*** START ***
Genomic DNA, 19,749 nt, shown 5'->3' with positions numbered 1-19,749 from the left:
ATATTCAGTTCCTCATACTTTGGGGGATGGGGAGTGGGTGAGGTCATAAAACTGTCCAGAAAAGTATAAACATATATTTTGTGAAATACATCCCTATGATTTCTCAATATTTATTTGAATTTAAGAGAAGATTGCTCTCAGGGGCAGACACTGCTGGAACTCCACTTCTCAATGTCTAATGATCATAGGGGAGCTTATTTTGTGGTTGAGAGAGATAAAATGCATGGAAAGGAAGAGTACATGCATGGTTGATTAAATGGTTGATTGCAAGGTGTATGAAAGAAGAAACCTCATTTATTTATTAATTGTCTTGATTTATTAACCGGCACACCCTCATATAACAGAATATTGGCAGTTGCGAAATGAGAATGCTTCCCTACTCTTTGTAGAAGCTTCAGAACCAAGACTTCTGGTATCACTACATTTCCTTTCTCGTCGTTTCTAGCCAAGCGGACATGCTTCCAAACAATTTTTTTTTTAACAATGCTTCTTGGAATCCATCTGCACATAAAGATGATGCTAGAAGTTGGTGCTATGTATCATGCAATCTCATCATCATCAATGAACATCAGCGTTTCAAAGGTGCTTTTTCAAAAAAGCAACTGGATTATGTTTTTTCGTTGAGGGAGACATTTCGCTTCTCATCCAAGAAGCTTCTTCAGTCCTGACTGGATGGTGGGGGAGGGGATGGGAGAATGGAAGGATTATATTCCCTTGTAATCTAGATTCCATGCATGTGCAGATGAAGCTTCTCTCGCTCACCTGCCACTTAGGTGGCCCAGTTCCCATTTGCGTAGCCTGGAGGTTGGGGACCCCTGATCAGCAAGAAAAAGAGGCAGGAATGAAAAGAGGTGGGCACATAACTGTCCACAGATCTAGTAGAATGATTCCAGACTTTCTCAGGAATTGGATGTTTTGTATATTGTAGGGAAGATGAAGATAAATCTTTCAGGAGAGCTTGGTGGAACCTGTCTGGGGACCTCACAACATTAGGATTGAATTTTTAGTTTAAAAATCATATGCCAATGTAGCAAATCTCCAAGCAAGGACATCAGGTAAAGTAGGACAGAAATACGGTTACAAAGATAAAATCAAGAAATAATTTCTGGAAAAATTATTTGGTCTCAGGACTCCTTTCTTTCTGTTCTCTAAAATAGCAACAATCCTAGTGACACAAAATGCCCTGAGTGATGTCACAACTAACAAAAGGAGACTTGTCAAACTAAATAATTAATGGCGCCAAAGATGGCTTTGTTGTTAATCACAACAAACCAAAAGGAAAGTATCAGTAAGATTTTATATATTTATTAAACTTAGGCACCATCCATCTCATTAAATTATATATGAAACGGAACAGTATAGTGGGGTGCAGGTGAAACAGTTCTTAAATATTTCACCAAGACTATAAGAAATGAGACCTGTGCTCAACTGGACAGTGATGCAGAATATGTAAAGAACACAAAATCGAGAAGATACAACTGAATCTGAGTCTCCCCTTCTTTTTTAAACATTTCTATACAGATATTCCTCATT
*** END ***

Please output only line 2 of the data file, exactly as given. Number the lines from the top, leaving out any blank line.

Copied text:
ATATTCAGTTCCTCATACTTTGGGGGATGGGGAGTGGGTGAGGTCATAAAACTGTCCAGAAAAGTATAAACATATATTTTGTGAAATACATCCCTATGATTTCTCAATATTTATTTGAATTTAAGAGAAGATTGCTCTCAGGGGCAGACACTGCTGGAACTCCACTTCTCAATGTCTAATGATCATAGGGGAGCTTATTTTGTGGTTGAGAGAGATAAAATGCATGGAAAGGAAGAGTACATGCATGGTTGATTAAATGGTTGATTGCAAGGTGTATGAAAGAAGAAACCTCATTTATTTATTAATTGTCTTGATTTATTAACCGGCACACCCTCATATAACAGAATATTGGCAGTTGCGAAATGAGAATGCTTCCCTACTCTTTGTAGAAGCTTCAGAACCAAGACTTCTGGTATCACTACATTTCCTTTCTCGTCGTTTCTAGCCAAGCGGACATGCTTCCAAACAATTTTTTTTTTAACAATGCTTCTTGGAATCCATCTGCACATAAAGATGATGCTAGAAGTTGGTGCTATGTATCATGCAATCTCATCATCATCAATGAACATCAGCGTTTCAAAGGTGCTTTTTCAAAAAAGCAACTGGATTATGTTTTTTCGTTGAGGGAGACATTTCGCTTCTCATCCAAGAAGCTTCTTCAGTCCTGACTGGATGGTGGGGGAGGGGATGGGAGAATGGAAGGATTATATTCCCTTGTAATCTAGATTCCATGCATGTGCAGATGAAGCTTCTCTCGCTCACCTGCCACTTAGGTGGCCCAGTTCCCATTTGCGTAGCCTGGAGGTTGGGGACCCCTGATCAGCAAGAAAAAGAGGCAGGAATGAAAAGAGGTGGGCACATAACTGTCCACAGATCTAGTAGAATGATTCCAGACTTTCTCAGGAATTGGATGTTTTGTATATTGTAGGGAAGATGAAGATAAATCTTTCAGGAGAGCTTGGTGGAACCTGTCTGGGGACCTCACAACATTAGGATTGAATTTTTAGTTTAAAAATCATATGCCAATGTAGCAAATCTCCAAGCAAGGACATCAGGTAAAGTAGGACAGAAATACGGTTACAAAGATAAAATCAAGAAATAATTTCTGGAAAAATTATTTGGTCTCAGGACTCCTTTCTTTCTGTTCTCTAAAATAGCAACAATCCTAGTGACACAAAATGCCCTGAGTGATGTCACAACTAACAAAAGGAGACTTGTCAAACTAAATAATTAATGGCGCCAAAGATGGCTTTGTTGTTAATCACAACAAACCAAAAGGAAAGTATCAGTAAGATTTTATATATTTATTAAACTTAGGCACCATCCATCTCATTAAATTATATATGAAACGGAACAGTATAGTGGGGTGCAGGTGAAACAGTTCTTAAATATTTCACCAAGACTATAAGAAATGAGACCTGTGCTCAACTGGACAGTGATGCAGAATATGTAAAGAACACAAAATCGAGAAGATACAACTGAATCTGAGTCTCCCCTTCTTTTTTAAACATTTCTATACAGATATTCCTCATT